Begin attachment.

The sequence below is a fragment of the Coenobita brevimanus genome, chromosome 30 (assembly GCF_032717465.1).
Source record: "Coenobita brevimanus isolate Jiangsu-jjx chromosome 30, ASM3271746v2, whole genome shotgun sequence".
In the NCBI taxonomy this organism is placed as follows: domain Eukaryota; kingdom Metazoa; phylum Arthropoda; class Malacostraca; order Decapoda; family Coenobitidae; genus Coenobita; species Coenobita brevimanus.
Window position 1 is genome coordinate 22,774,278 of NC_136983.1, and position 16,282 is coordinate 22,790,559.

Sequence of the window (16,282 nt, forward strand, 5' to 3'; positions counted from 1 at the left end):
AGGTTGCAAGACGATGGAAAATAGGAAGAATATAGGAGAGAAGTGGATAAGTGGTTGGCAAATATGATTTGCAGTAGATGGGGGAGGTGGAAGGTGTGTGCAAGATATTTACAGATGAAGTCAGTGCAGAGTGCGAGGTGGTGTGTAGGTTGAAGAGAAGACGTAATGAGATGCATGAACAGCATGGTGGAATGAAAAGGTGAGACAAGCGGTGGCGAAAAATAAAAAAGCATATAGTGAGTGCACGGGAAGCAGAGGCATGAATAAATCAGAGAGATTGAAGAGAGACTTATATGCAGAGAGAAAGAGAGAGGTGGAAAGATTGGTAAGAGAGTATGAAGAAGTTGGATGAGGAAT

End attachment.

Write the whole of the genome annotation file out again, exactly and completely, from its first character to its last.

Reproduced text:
The sequence below is a fragment of the Coenobita brevimanus genome, chromosome 30 (assembly GCF_032717465.1).
Source record: "Coenobita brevimanus isolate Jiangsu-jjx chromosome 30, ASM3271746v2, whole genome shotgun sequence".
In the NCBI taxonomy this organism is placed as follows: domain Eukaryota; kingdom Metazoa; phylum Arthropoda; class Malacostraca; order Decapoda; family Coenobitidae; genus Coenobita; species Coenobita brevimanus.
Window position 1 is genome coordinate 22,774,278 of NC_136983.1, and position 16,282 is coordinate 22,790,559.

Sequence of the window (16,282 nt, forward strand, 5' to 3'; positions counted from 1 at the left end):
AGGTTGCAAGACGATGGAAAATAGGAAGAATATAGGAGAGAAGTGGATAAGTGGTTGGCAAATATGATTTGCAGTAGATGGGGGAGGTGGAAGGTGTGTGCAAGATATTTACAGATGAAGTCAGTGCAGAGTGCGAGGTGGTGTGTAGGTTGAAGAGAAGACGTAATGAGATGCATGAACAGCATGGTGGAATGAAAAGGTGAGACAAGCGGTGGCGAAAAATAAAAAAGCATATAGTGAGTGCACGGGAAGCAGAGGCATGAATAAATCAGAGAGATTGAAGAGAGACTTATATGCAGAGAGAAAGAGAGAGGTGGAAAGATTGGTAAGAGAGTATGAAGAAGTTGGATGAGGAAT